The Deputy President of the Institute of National Remembrance Prof. Karol Polejowski took part in the “Russia’s Hybrid War against the Democratic World. A challenge for European Remembrance Policy” conference in the session entitled "Russian historical disinformation as a tool of aggression".
I am firmly convinced that in order to successfully counteract false, Russian narratives it is extremely important for us to cherish the spirit of solidarity, network actively, build a common remembrance policy, take an offensive not defensive approach, anticipate Russian defamatory campaigns, analyze Russian propaganda, act not react, collaborate within international platforms, partner institutions, through diplomatic channels, and consult historians, media and IT experts.
In order for young people and future generations to be able to differentiate between truth and propaganda it is fundamental to find educational and communication tools that will be intelligible with their needs, said Prof. Karol Polejowski during the panel discussion
During his stay in Prague, Professor Polejowski also participated in the annual Platform of European Memory and Conscience Council of Members meeting, at which the IPN was also represented by the Director of the Office of International Cooperation, Agnieszka Jędrzak.
The international conference, organised on the 33rd anniversary of the Velvet Revolution in former Czechoslovakia, aims to reflect the stance of the democratic countries of Europe and North America on the current hybrid threats Russia poses, with a closer look at the falsification of 20th century history, creation of myths, etc., as a tool of the disinformation war in the perspective of the current Russian military invasion in Ukraine and as a challenge to the international community in the field of memory policy.
By taking part in numerous panel discussions, the participants of the conference are going to attempt to tackle such issues as:
Russian historical disinformation as a tool of aggression
How to counter Russian disinformation
Communist experience in the European remembrance perspective
Dealing with the communist past - crucial element of democratic transition
Dealing with communist past - what more needs to be done?
The conference aims were to summarize and describe the mechanisms of Russia’s information warfare against the backdrop of historical experiences and parallels, looking for intersections, ways and best-practices how to better strengthen collective security in the future in the important area of memory policy and how to strengthen the position of memory institutions and further improve the resilience of democratic institutions to modern threats.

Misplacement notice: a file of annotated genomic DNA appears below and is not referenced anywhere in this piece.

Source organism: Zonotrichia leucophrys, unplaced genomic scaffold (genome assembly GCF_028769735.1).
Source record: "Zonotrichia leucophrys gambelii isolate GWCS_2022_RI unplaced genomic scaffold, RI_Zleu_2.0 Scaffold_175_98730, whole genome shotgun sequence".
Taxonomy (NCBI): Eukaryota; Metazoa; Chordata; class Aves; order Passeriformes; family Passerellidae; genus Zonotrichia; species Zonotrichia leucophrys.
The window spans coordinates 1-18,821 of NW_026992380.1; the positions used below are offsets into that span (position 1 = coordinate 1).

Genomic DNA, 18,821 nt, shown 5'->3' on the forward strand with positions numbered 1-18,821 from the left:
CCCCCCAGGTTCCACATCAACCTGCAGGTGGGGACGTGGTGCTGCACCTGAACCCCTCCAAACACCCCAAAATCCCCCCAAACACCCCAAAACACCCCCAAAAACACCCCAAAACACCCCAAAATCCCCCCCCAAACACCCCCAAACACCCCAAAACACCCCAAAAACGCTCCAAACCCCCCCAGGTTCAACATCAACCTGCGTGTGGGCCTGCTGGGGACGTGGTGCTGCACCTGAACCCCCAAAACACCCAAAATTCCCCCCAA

The conference was also a great opportunity for networking. The IPN representatives had the opportunity to discuss prospective joint projects and initiatives with, among others, David Satter, the author of "Darkness at Dawn", Stephan Courtois the author of the renowned "Black Book of Communism", who has recently published "The Black Book of Putin", and Neela Winkelmann, the founder and first Managing Director of the Platform of European Memory and Conscience.
At the opening of the international conference „Russian Hybrid War against the Democratic World. A challenge for the European Remembrance Policy“ held at the Liechtenstein Palace in Prague, the National leader of Belarus Ms Sviatlana Tsikhanouskaya, Mr Miloš Vystrčil, the Chairman of the Czech Senate and the President of the Platform of European Memory and Conscience Mr Marek Mutor presented the Platform’s 2021 prize, which was awarded to the Russian organisation Memorial International. The award was received by Boris Belenkin, a member of the Memorial board.
More information about the conference on 17—18 November can be found here: http://www.memoryandconscience.eu/conference-2022/
Prior to the event, Prof. Karol Polejowski, Deputy President of the Institute of National Remembrance met with Mateusz Gniazdowski, Ph.D., the newly appointed Ambassador of the Republic of Poland to the Czech Republic, to discuss future cooperation in the fields of historical research and education. The IPN project "Trails of Hope. The Odyssey of Freedom" was also discussed.
The Platform of European Memory and Conscience was established on 14 October 2011 in Prague by 20 founding Members from 12 EU Member States. The Institute of National Remembrance was among the founding members on behalf of Poland.The Platform currently brings together 68 public and private institutions and organisations from 20 countries – 14 EU Member States (Sweden, Estonia, Latvia, Lithuania, Poland, Germany, Netherlands, Czech Republic, Slovakia, Hungary, Slovenia, Romania, Bulgaria, France), Ukraine, Moldova, Iceland, Albania, Canada and the United States of America, active in research, documentation, awareness raising and education about the totalitarian regimes which befell Europe in the 20th century.
The establishment of the PEMC was endorsed by the European Parliament and the Council of the European Union.
Through its Members, the PEMC represents at least 200,000 European citizens and over 1,100,000 North American citizens with European roots.